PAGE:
Republican Lawmaker’s Video Rant Shows Pain in GOP’s Right Flank
(Bloomberg) -- Mike Shirkey, majority leader of the Michigan state senate, ignited the internet when he told fellow Republicans that the U.S. Capitol insurrection was a left-wing hoax and that he’d considered challenging Democratic Governor Gretchen Whitmer to a fistfight on the statehouse lawn.
But even those outlandish pronouncements weren’t enough to make him a true conservative in the eyes of the Hillsdale County Republican Party, which recorded his comments during a meeting at a diner on Feb. 3. The next day, the group voted to censure Shirkey, who dismissed the action as meaningless.
It was another skirmish in the brewing war for the soul of the GOP, as Washington focuses on the impeachment trial of the man who’s the source of that division: former President Donald Trump.
Similar battles are raging across the U.S. among Republicans, especially for GOP members of Congress who supported Trump’s second impeachment. Congressmen in Louisiana and Ohio have been rebuked for voting to impeach him. Arizona Republicans censured Cindy McCain, wife of the late Senator John McCain, for endorsing Joe Biden even though she doesn’t hold office. Wyoming Republicans censured Liz Cheney, the No. 3 person in Republican House leadership, after her vote to impeach.
Michigan is a particularly hot spot for conservative politics and a microcosm of the fractured GOP. It’s a state that frequently votes blue in presidential elections but has many staunchly red districts in its rural areas.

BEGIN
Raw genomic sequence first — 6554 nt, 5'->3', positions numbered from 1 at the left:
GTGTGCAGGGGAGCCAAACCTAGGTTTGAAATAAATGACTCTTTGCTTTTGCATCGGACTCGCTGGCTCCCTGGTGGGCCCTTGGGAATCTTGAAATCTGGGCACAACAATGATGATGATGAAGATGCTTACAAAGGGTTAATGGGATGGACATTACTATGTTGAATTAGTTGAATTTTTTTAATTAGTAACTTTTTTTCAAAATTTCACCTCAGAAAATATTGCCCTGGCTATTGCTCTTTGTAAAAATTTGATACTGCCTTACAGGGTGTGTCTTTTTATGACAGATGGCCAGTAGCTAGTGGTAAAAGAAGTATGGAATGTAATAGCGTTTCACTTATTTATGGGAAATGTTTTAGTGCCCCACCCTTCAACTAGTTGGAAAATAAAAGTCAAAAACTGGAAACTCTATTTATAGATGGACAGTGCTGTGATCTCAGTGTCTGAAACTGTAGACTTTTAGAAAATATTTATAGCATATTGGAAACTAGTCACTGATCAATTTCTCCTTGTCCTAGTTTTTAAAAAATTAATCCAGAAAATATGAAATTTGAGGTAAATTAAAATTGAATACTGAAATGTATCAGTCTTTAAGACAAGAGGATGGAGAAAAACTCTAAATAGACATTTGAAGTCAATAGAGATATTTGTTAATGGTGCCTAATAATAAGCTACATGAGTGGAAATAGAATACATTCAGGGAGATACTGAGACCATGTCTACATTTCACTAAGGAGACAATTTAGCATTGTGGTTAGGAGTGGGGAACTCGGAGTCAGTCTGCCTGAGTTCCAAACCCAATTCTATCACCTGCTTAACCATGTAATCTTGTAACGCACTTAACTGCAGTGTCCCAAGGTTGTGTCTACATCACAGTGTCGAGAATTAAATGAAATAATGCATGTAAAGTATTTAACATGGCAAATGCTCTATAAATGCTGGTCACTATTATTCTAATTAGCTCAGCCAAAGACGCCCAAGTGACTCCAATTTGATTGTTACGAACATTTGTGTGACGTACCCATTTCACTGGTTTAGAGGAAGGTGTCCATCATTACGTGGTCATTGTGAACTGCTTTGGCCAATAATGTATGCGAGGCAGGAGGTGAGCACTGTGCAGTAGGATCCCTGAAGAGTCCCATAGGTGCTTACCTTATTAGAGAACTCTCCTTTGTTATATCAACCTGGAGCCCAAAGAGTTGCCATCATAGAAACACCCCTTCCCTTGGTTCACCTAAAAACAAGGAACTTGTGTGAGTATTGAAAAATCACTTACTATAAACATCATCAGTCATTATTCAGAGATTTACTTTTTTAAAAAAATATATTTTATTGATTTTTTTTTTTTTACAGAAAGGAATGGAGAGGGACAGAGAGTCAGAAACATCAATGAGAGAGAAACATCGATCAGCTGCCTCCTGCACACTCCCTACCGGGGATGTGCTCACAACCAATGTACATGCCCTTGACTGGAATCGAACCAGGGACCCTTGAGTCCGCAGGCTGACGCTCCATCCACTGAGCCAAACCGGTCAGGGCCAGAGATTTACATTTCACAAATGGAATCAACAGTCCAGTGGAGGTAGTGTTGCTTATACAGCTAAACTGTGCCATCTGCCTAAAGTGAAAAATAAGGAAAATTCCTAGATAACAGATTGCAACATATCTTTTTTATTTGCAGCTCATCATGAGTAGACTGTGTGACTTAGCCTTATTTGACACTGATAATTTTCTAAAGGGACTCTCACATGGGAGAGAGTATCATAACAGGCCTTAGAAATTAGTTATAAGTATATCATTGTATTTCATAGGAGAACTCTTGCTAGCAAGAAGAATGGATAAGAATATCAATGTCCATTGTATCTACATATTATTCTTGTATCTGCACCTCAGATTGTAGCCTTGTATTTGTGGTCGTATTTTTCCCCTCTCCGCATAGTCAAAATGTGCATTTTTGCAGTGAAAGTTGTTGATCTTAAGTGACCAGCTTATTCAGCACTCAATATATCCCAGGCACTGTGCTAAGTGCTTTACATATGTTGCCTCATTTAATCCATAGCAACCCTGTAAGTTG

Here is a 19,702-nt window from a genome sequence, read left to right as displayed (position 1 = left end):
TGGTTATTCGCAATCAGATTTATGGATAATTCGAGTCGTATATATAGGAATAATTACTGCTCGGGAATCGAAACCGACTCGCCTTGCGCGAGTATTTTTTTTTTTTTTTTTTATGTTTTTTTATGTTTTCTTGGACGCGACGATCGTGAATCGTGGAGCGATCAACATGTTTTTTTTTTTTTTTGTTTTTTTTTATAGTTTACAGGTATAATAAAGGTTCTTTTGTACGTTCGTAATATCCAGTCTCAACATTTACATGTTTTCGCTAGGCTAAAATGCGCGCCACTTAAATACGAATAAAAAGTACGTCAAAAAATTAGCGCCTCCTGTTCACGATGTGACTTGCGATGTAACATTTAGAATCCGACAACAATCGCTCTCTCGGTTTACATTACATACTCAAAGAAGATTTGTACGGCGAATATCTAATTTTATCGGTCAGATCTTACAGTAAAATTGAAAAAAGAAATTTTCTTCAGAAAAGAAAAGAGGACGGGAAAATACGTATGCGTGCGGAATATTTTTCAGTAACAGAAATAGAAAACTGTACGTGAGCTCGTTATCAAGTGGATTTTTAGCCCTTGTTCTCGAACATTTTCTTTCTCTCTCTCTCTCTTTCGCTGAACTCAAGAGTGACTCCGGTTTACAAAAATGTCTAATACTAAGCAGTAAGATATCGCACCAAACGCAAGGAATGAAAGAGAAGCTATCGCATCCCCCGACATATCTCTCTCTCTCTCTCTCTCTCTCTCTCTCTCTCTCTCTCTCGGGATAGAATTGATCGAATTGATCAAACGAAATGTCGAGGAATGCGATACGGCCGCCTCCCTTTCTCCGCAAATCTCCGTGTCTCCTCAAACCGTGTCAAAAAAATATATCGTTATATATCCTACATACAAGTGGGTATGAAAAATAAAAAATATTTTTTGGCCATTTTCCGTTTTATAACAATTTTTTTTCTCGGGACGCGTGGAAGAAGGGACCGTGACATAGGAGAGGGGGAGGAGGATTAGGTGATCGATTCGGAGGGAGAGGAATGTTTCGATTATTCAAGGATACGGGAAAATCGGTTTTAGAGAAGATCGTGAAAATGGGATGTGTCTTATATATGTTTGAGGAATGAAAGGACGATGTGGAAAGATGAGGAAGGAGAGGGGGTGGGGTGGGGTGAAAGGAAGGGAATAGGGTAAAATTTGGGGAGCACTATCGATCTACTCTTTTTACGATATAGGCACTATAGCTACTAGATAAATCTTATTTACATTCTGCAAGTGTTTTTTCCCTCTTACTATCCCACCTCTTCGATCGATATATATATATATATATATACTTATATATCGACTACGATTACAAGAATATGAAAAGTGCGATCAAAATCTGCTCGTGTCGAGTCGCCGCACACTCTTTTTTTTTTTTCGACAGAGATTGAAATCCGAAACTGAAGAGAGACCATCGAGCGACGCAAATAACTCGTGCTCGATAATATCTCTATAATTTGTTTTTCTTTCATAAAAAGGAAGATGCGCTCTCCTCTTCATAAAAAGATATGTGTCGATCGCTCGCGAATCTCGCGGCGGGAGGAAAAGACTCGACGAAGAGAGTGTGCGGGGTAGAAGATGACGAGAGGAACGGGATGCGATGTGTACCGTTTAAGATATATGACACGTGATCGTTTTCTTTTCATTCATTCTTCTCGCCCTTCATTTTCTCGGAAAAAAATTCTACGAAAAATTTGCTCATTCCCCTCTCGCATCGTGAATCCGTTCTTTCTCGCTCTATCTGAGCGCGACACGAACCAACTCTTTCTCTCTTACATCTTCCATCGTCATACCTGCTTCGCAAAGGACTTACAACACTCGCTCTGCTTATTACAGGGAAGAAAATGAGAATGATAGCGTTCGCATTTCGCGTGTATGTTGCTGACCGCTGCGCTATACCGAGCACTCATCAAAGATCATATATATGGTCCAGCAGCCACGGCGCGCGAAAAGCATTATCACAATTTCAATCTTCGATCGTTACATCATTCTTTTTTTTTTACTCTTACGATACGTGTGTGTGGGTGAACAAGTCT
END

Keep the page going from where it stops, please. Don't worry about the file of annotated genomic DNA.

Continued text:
Its corporate leaders in the Detroit area want pro-business policies, but weren’t always comfortable with Trump. General Motors Co. CEO Mary Barra fought with Trump over job cuts and now is publicly siding with Biden on climate-change measures in the car industry. Ford Motor Co. Chairman Bill Ford opposed the former president on the Muslim ban in 2017.
In rural areas, the party has moved further to the right. Government regulations are seen as meddlesome and Trump is still very popular. This wing of the state GOP wants the party to take a tougher stand to preserve gun rights, fight harder against Whitmer’s orders to regulate businesses during the pandemic, and rein in taxes. Trump took a hard line on those issues and won support from the Republican Party’s more right-wing base.
“Shirkey votes 95% conservative,” Jon Smith, secretary of the Hillsdale County Republicans who recorded the video in the diner, said in an interview. “On the really important stuff, he doesn’t stay right. When it comes to civil rights issues, he goes to the left.”
Smith said he considers himself a pure conservative and definitely to the right of Shirkey. He and other Republicans think they should be allowed to carry assault rifles at the state Capitol because the Second Amendment doesn’t specify where weapons can be displayed.
Shirkey supported the state Capitol’s rule against the open-carry of guns, which all but bans assault rifles in state government buildings. People can still carry concealed weapons there.